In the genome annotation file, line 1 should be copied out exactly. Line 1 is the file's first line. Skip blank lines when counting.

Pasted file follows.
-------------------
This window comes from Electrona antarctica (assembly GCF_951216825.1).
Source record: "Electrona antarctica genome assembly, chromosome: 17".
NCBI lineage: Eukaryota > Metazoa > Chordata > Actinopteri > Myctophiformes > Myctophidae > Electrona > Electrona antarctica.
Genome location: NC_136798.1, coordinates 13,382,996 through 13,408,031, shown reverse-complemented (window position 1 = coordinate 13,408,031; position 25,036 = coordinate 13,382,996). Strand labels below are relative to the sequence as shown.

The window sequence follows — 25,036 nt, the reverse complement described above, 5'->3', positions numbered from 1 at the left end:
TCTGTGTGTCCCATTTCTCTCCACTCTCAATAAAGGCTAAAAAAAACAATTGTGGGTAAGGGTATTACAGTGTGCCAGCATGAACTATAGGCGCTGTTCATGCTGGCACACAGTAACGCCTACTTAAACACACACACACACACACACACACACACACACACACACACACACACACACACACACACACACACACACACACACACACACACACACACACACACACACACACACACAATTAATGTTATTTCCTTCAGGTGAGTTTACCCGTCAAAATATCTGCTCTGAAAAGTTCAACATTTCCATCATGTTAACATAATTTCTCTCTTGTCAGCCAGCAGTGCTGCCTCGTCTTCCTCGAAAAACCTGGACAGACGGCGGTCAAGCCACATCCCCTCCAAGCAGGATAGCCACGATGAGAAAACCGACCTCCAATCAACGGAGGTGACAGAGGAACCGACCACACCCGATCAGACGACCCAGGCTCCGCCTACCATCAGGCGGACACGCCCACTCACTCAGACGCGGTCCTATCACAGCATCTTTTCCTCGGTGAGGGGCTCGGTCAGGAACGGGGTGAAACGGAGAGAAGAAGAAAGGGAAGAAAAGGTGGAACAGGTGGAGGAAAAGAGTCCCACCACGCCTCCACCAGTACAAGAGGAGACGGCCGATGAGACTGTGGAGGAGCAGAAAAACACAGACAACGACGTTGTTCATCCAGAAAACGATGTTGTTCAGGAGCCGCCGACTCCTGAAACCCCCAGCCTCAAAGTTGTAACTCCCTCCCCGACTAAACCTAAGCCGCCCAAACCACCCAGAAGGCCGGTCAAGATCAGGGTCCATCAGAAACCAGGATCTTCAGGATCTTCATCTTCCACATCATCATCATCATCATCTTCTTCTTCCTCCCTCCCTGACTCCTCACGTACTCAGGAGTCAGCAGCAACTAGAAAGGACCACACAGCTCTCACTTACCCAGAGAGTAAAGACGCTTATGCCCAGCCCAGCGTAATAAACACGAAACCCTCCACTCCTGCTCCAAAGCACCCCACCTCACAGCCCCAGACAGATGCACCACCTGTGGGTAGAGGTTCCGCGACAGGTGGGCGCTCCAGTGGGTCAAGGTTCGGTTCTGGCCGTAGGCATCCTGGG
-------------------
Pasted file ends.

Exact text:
This window comes from Electrona antarctica (assembly GCF_951216825.1).